This fundamental distinction is the very root of the spiritual process, whether discovered through est, on a meditation retreat, in a religious setting, on an LSD trip, or randomly, through sheer Grace. But once seen, the practitioner's spiritual work is to regularly practice relaxing into the non-judgmental witness position of this Self, while the false "I" of the mind continues on its merry way, believing itself to be real and autonomous, separate and independent, tiny and alone in a vast universe. The Self, by way of contrast, is experienced to be identical with that vastness itself, indistinguishable from the underlying unified field of all conscious experience.

Once this distinction is seen, even if for a moment, it changes everything, and one can never fully go back, never fully believe one's own mind and its distorted version of reality. The problem that arises, however, is that the ego would much rather be "right" about its belief system and world view, even if it causes suffering to self and others, rather than be "wrong," and discover the more peaceful life that comes from recognizing and aligning with how things actually are.

"What is, is, and what isn't, isn't" was one of the Zen-like aphorisms of the est training. To cultivate the ability to simply "be with" what is and what isn't, and to grant people the room to be exactly the way they are and exactly the way they aren't, provides a great freedom. It releases us from the impossible struggle to change everything and everyone in order to conform to our preference for how all of life should be, were we in charge.

Hence, the famous dictum of the Third Chinese Patriarch, often quoted at meditation retreats: "The Great Way is not difficult for he [or she] who has no preferences." Imagine, if you will, the immense frustration you would undergo daily if you were absolutely committed to your preference that the sky be green instead of blue; that your mother be some other way rather than the way she actually is; that you yourself were some idealized version of you rather than who and how you really are. Imagine being upset that a river won't run upstream. As Werner put it, it's a whole lot easier to "ride the horse in the direction it's going."


The event in Los Angeles will be presided over by three former est trainers—Landon Carter, Stewart Emery and Ted Long—all of whom, interestingly, broke their original working contracts with Werner at some point fairly early on in the game, and left the est organization to do their own thing. So the reunion in Los Angeles is independent, generated not by an organization, or a person—Werner Erhard himself will not be part of it—but simply by the grass roots energy of real people with a shared gratitude and enthusiasm for an experience that changed their lives. Their friends and guests are also welcome—those who never experienced est—as well as graduates of Actualizations, Lifespring, and all the other similar workshops of that time, along with participants from the Landmark Forum, the program that essentially took over est in the late 80s.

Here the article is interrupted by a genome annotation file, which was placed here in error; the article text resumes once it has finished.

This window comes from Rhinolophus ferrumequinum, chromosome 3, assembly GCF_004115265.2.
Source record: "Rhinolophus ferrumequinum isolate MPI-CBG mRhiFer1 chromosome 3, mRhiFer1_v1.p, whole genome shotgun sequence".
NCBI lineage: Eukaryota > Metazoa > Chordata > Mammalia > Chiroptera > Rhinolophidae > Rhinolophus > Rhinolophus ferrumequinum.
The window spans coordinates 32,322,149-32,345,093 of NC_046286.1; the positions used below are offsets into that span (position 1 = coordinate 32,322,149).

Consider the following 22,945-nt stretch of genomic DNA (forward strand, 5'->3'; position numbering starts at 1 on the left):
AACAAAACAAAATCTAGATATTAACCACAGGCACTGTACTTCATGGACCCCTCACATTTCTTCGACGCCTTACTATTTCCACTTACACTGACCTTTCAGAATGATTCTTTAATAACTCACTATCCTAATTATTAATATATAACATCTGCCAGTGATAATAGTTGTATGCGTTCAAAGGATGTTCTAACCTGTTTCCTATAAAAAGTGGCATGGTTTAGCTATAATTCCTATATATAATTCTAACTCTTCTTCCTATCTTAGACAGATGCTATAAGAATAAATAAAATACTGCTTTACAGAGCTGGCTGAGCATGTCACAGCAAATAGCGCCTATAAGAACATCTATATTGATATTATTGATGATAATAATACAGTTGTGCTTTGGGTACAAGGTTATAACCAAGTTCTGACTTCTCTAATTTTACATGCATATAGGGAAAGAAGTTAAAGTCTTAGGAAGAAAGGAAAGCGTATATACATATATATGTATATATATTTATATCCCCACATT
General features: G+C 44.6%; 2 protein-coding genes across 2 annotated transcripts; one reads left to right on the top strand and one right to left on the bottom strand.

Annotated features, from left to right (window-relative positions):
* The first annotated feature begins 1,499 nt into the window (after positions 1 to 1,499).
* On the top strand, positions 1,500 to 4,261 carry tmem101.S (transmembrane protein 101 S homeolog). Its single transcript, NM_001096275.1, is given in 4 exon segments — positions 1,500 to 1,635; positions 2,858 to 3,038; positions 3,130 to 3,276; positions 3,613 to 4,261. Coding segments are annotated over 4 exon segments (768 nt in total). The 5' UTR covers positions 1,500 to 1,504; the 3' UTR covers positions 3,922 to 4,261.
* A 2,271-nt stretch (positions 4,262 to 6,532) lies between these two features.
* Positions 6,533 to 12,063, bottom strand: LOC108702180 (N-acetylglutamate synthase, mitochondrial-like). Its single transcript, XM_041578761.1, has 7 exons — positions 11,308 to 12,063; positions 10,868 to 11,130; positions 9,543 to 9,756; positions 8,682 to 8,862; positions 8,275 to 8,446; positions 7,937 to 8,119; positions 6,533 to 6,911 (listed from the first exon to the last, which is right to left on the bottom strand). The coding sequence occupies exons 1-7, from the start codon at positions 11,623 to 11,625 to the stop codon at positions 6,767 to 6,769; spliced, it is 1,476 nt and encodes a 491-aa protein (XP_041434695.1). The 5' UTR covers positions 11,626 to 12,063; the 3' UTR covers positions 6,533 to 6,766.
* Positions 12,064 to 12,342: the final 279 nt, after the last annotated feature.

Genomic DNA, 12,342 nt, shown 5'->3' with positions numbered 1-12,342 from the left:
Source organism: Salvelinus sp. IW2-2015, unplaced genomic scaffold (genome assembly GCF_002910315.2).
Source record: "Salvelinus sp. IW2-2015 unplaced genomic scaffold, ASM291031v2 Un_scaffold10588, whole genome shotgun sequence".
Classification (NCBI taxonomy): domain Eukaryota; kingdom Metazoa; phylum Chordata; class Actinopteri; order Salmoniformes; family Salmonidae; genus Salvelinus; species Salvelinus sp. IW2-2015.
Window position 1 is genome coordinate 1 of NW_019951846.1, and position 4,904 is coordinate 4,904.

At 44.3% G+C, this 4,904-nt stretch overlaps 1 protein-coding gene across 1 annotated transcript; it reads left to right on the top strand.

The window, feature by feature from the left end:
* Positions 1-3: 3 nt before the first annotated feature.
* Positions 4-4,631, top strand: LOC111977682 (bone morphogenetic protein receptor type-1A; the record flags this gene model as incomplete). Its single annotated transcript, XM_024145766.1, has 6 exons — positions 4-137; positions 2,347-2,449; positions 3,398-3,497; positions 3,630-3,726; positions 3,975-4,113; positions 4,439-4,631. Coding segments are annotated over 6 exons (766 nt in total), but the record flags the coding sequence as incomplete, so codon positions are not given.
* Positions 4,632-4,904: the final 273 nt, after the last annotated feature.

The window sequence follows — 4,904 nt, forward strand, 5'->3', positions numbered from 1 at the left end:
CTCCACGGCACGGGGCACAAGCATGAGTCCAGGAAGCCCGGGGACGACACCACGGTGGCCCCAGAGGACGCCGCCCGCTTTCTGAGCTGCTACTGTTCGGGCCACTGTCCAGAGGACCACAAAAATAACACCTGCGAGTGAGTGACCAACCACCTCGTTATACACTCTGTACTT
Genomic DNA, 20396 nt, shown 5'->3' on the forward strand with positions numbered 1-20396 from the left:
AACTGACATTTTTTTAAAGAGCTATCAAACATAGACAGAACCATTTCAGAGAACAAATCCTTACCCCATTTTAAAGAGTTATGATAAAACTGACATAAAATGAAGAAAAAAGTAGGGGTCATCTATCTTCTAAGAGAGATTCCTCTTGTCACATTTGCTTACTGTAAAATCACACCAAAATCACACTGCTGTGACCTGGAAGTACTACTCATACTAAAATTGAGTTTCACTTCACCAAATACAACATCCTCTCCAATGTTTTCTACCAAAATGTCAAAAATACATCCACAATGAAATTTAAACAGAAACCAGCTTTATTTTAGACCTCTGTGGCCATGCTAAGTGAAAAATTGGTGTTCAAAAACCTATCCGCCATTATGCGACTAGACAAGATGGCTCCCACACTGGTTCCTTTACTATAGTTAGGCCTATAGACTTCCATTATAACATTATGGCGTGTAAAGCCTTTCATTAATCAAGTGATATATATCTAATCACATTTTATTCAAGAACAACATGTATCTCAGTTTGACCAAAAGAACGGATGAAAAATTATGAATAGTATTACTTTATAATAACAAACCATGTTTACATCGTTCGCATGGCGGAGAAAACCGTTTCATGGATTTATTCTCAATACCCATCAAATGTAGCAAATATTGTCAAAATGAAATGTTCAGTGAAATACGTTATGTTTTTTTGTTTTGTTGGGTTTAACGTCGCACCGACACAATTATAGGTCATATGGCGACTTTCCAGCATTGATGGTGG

Although the form of the work in the Landmark Forum has changed considerably from est over time, the underlying spirit of it remains consistent with Werner's original vision.  But the Landmark Forum's umbrella organization, Landmark Education—as controversial and either revered or despised just as much as est ever was—is likewise not affiliated with this event. This will be a party for the people by the people, a gathering for participants of the multiple courses that were popular in the Human Potential Movement, and their friends. The intention is to join in solidarity in order to rekindle the spirit of service to others and to the planet that fanned the flame of so many of us during those years, and is so desperately needed again now. 


Personally, as The 99th Monkey, the ultimate champion of resistance, I am not planning to attend the gathering, mostly because I am certain that everyone in the room will 1) be happier than me, and 2) will have made a much bigger and more important difference in the world than I have. Of course, that point of view is the very voice of the false "I" that the training itself exposed and undermined. Clearly, though, it can still raise its ugly head and convince me of some very unpleasant versions of reality and my life. To the extent that I believe and act according to those inner reports, my work is far from over.

Thank God for friends, though. My dear old friend and fellow est graduate Eddie Greenberg reminded me recently that, when all was said and done, the value of the est training and the various other workshops was NOT in fact measured by anything you did, but by who you are. And he insists that who I am has made a difference in the world, at least to him. So instead of showing up at the Biltmore in L.A. on December 17th, I'm going over to hang out at Eddie's house.

Eddie Greenberg

About the Author

Eliezer Sobel is an author, musician, and retreat leader.